Number of Republican candidates for state representative whose vote percentage was exceeded by Donald Trump in the 2016 general election.

There were 53 state House seats contested by a Republican and a Democrat in 2016. In 49 of those races, the Republican state representative candidate outperformed the Republican presidential nominee. On average, the Republican legislative candidate received 3.8% more of the vote than Trump, measured head-to-head against the Democratic candidate. Republican legislative candidates averaged 2,902 more votes than Trump.

Reps. Sarah Davis (+13.5%), Jason Villalba (+12.5%), Linda Koop (+9.7%), Matt Shaheen (+8.0%) and Angie Chen Button (+7.8%) had the best vote percentages relative to Trump. Rep. Leighton Schubert (-0.4%) and then-Rep. Gilbert Peña (-0.2%) were the only incumbents among the 53 candidates to receive a lower percent of the vote than Trump, measured head-to-head against the Democrat. Peña was defeated. Schubert won re-election but is not seeking re-election (and resigning). The other two Republican candidates who polled below Trump were running, unsuccessfully, in Democrat-held districts.

This over-performance permitted eight Republican candidates – all incumbents – to prevail in contested general elections even though Hillary Clinton carried their districts. On average, those eight incumbents received nearly 6,200 more votes than Trump.

But these percentages include the impact straight-party voting has on all contested partisan elections in these districts. Single-punch, straight-party votes accounted for 65% of the votes received by the Republican and Democratic legislative candidates. Those votes counted for the respective presidential candidates as well. Backing those votes out reveals an even greater performance gap between the presidential nominee and the legislative candidates.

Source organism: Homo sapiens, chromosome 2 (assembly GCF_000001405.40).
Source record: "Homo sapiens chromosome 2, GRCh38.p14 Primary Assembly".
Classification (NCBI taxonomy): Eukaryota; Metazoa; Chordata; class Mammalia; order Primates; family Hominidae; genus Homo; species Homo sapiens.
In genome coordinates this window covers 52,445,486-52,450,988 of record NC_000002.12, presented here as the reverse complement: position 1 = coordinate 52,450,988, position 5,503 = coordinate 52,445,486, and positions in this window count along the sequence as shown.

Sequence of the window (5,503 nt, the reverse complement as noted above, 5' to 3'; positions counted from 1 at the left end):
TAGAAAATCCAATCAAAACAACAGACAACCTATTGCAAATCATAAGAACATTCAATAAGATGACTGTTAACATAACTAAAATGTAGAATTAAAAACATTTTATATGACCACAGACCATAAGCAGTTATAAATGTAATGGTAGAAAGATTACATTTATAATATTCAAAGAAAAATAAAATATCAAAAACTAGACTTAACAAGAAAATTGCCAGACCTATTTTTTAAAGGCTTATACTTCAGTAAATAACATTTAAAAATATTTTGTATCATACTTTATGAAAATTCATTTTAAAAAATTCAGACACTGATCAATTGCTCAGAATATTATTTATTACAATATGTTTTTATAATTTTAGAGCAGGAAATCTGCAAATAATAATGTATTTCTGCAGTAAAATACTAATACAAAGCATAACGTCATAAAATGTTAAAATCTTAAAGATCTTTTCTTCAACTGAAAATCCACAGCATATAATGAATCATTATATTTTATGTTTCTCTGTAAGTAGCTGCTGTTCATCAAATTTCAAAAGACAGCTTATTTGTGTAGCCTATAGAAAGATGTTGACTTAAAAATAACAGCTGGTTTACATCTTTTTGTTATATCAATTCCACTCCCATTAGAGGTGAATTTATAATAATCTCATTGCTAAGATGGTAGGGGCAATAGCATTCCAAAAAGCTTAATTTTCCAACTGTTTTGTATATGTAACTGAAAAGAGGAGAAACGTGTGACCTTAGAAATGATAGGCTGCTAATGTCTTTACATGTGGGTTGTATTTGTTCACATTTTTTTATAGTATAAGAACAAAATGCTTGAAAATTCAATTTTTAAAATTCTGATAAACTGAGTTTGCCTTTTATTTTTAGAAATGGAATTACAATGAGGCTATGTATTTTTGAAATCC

On average, the 53 Republican state House candidates received 11% more of the vote from full-ballot voters* than Trump. In fact, in these 53 districts, Trump lost to Clinton among full-ballot voters, 53%-47%, but the collective Republican candidates prevailed, 58%-42%. This gap exceeded 20 points in seven districts, including five won by Clinton.

Villalba (+32.1%) and Davis (+30.7%) had the highest performance improvements over Trump among full-ballot voters. To put this in perspective, about a third of HD114 voters who went through the full ballot voted for Clinton and Villalba, and more than three out of 10 HD134 voters cast ballots for Clinton and Davis.

This effect may have implications for 2018 in at least two of these districts. Both Villalba and Davis are facing conservative primary opponents in districts were voters have shown a greater-than-typical willingness to break party lines. HD134’s rate of straight-party voting ranked 49th among the 53 districts in this analysis, which means that full-ballot voters have a greater influence there than in most other districts, and Villalba’s district ranked 40th.

* Full-ballot voters do not cast a straight-party vote and instead choose candidates race-by-race down the ballot.